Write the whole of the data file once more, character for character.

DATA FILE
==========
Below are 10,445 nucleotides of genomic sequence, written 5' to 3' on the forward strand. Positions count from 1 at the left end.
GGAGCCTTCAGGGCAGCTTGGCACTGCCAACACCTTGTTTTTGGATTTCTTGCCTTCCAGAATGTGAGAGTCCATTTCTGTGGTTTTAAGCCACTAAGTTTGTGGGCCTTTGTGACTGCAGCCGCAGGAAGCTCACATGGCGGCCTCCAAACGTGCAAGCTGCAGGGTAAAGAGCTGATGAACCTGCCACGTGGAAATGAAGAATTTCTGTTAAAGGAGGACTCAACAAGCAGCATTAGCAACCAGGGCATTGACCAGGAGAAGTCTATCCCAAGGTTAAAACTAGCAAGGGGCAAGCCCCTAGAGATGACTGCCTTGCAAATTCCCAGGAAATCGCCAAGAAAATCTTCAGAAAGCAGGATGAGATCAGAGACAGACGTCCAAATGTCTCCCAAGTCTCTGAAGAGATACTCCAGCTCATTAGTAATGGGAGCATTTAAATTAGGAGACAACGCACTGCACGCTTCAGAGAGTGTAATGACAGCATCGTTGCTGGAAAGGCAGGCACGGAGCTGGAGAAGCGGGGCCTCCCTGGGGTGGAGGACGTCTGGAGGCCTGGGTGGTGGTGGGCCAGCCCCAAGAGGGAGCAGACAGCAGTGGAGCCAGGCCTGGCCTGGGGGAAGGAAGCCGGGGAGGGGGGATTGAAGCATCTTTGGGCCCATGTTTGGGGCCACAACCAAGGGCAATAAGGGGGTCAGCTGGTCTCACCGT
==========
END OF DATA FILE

Below are 10,445 nucleotides of genomic sequence, written 5' to 3' on the forward strand. Positions count from 1 at the left end.
GGAGCCTTCAGGGCAGCTTGGCACTGCCAACACCTTGTTTTTGGATTTCTTGCCTTCCAGAATGTGAGAGTCCATTTCTGTGGTTTTAAGCCACTAAGTTTGTGGGCCTTTGTGACTGCAGCCGCAGGAAGCTCACATGGCGGCCTCCAAACGTGCAAGCTGCAGGGTAAAGAGCTGATGAACCTGCCACGTGGAAATGAAGAATTTCTGTTAAAGGAGGACTCAACAAGCAGCATTAGCAACCAGGGCATTGACCAGGAGAAGTCTATCCCAAGGTTAAAACTAGCAAGGGGCAAGCCCCTAGAGATGACTGCCTTGCAAATTCCCAGGAAATCGCCAAGAAAATCTTCAGAAAGCAGGATGAGATCAGAGACAGACGTCCAAATGTCTCCCAAGTCTCTGAAGAGATACTCCAGCTCATTAGTAATGGGAGCATTTAAATTAGGAGACAACGCACTGCACGCTTCAGAGAGTGTAATGACAGCATCGTTGCTGGAAAGGCAGGCACGGAGCTGGAGAAGCGGGGCCTCCCTGGGGTGGAGGACGTCTGGAGGCCTGGGTGGTGGTGGGCCAGCCCCAAGAGGGAGCAGACAGCAGTGGAGCCAGGCCTGGCCTGGGGGAAGGAAGCCGGGGAGGGGGGATTGAAGCATCTTTGGGCCCATGTTTGGGGCCACAACCAAGGGCAATAAGGGGGTCAGCTGGTCTCACCGT